Football: FBI used US soccer chief to spy on Fifa, according to report

Chuck Blazer (above, in a 2012 file photo), once the most powerful man in US football, was an FBI informant used to spy on Fifa, the New York Daily News reported on Nov 4, 2014. Blazer, who is now suffering from cancer, secretly recorded conversation
Chuck Blazer (above, in a 2012 file photo), once the most powerful man in US football, was an FBI informant used to spy on Fifa, the New York Daily News reported on Nov 4, 2014. Blazer, who is now suffering from cancer, secretly recorded conversations with officials he arranged to meet at his London hotel during the 2012 Olympics, the report said. -- PHOTO: AFP

NEW YORK (AFP) - Chuck Blazer, once the most powerful man in US football, was an FBI informant used to spy on Fifa, the New York Daily News reported.

Blazer, who is now suffering from cancer, secretly recorded conversations with officials he arranged to meet at his London hotel during the 2012 Olympics, the report said.

The US Federal Bureau of Investigation, or FBI, pressured Blazer into working for them from 2011 because he failed to pay income taxes on millions of dollars he made as a leader of Concacaf, football's governing body for North and Central America and the Caribbean, said the report published at the weekend.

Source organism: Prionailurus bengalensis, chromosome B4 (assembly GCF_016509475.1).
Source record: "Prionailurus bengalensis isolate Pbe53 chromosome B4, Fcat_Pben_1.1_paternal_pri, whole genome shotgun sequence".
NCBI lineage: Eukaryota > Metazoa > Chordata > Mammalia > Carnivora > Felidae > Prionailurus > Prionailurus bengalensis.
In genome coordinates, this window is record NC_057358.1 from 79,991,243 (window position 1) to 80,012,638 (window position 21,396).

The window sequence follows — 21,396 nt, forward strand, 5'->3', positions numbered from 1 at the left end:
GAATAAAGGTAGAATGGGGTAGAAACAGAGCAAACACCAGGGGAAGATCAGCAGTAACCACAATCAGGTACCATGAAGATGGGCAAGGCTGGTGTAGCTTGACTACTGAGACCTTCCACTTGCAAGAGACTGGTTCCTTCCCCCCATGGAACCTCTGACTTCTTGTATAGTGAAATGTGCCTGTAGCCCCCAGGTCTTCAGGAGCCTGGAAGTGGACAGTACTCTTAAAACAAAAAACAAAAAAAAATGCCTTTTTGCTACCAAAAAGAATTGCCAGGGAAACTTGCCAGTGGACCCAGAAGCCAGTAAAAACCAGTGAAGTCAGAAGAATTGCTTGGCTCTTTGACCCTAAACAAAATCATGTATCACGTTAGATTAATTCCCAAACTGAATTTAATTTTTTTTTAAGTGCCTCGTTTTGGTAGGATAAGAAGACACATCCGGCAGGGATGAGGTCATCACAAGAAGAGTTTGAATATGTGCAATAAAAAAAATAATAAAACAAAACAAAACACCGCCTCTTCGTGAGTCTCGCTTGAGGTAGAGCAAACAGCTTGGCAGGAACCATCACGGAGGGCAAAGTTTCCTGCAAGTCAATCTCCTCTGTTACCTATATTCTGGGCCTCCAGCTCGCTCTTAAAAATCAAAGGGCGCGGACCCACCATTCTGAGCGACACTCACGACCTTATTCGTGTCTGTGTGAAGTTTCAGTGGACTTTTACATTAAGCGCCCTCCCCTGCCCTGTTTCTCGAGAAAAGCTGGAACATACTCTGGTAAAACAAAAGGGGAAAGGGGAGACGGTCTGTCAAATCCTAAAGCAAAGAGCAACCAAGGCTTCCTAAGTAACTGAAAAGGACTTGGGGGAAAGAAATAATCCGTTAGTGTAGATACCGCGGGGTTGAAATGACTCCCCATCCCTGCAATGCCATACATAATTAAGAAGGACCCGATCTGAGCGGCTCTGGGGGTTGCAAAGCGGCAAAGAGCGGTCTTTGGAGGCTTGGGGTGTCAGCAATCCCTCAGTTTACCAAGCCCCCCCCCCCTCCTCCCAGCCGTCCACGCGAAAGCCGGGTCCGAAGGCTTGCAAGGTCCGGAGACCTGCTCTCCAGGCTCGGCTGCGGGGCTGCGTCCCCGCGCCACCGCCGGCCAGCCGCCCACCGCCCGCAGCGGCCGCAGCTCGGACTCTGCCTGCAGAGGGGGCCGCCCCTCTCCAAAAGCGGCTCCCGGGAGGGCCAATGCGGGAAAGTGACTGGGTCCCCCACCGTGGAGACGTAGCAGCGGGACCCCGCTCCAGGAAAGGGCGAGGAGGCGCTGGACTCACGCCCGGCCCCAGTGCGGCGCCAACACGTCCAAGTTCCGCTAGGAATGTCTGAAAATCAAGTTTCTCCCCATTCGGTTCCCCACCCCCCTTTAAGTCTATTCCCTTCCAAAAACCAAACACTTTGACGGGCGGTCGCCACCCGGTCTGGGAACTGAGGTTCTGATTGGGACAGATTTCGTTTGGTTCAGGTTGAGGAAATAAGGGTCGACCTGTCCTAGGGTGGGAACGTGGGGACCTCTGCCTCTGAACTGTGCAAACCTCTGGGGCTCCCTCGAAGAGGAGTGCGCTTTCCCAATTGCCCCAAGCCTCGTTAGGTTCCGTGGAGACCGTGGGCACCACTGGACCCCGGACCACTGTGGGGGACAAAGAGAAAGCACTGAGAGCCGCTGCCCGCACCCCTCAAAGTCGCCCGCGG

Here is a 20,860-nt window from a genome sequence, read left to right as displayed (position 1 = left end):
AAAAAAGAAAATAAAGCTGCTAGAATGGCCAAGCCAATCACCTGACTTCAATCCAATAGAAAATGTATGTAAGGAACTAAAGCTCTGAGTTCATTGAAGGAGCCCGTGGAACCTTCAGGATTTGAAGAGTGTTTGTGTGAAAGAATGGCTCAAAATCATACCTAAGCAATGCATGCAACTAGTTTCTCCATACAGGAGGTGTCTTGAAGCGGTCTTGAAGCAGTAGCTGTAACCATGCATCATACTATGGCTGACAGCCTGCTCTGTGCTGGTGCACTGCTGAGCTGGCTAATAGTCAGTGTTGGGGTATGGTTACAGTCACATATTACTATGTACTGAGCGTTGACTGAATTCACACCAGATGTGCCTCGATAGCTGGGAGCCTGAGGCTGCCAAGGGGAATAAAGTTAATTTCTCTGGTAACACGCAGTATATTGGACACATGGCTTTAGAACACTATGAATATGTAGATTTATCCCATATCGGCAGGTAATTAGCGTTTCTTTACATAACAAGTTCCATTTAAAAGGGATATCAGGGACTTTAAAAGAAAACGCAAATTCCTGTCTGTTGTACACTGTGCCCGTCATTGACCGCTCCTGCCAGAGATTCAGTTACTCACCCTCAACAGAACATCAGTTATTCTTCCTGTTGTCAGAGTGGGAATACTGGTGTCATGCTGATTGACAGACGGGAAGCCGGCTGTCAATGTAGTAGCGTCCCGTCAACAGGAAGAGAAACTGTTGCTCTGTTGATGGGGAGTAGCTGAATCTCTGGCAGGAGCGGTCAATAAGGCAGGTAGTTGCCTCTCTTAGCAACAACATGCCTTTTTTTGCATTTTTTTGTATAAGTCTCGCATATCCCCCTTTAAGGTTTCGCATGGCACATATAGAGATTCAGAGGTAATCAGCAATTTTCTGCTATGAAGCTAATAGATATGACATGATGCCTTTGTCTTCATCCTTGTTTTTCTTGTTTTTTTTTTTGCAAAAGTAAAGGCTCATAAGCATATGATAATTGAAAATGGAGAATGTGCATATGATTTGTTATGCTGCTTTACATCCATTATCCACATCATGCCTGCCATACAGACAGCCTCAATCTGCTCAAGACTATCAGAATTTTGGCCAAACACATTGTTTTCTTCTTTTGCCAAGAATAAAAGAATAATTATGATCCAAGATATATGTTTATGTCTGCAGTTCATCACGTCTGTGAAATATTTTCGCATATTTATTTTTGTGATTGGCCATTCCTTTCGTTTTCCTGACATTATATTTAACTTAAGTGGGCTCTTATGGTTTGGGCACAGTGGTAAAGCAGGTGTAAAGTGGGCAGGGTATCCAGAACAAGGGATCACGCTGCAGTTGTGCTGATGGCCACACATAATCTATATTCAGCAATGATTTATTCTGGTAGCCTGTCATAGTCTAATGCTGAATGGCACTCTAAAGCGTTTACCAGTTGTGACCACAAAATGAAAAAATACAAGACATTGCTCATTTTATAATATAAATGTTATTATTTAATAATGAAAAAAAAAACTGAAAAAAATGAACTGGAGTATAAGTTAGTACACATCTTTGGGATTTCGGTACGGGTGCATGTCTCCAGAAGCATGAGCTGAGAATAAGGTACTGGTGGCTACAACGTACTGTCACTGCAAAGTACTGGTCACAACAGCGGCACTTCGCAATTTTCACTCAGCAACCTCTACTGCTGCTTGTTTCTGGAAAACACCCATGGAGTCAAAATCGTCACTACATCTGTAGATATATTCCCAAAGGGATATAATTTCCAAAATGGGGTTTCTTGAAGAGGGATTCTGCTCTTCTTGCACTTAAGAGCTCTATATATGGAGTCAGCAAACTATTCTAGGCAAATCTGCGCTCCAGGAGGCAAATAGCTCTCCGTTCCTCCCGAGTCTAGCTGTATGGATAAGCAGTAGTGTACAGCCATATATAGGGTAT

Those he invited to the meetings in London included Russia's 2018 World Cup organising committee chief Alexei Sorokin and Frank Lowy, head of the Australian 2022 bid, but it is not known whether they actually met Blazer.

Blazer was the "whistle-blower" in the Caribbean vote-buying scandal that resulted in the resignation or expulsion of his longtime Concacaf colleague Jack Warner and Fifa vice-president Mohamed Hammam in 2011.

Blazer himself resigned from Fifa's executive committee in 2013 after a Concacaf audit found he had received millions of dollars in undeclared commissions.

The bidding process for the 2018 and 2022 World Cups has been the subject of a corruption probe headed by Michael Garcia, a former US prosecutor, who has tendered his report to Fifa .

Fifa has faced calls to release the report in full, but has said it could not do so for legal reasons.

An intense spotlight has been put on the report following allegations that Hammam, a former head of Qatari soccer, paid national federation chiefs millions of dollars to back Qatar, which won the right to host the 2022 World Cup in a controversial 2010 vote by the Fifa executive committee.

The Gulf state has denied any wrongdoing.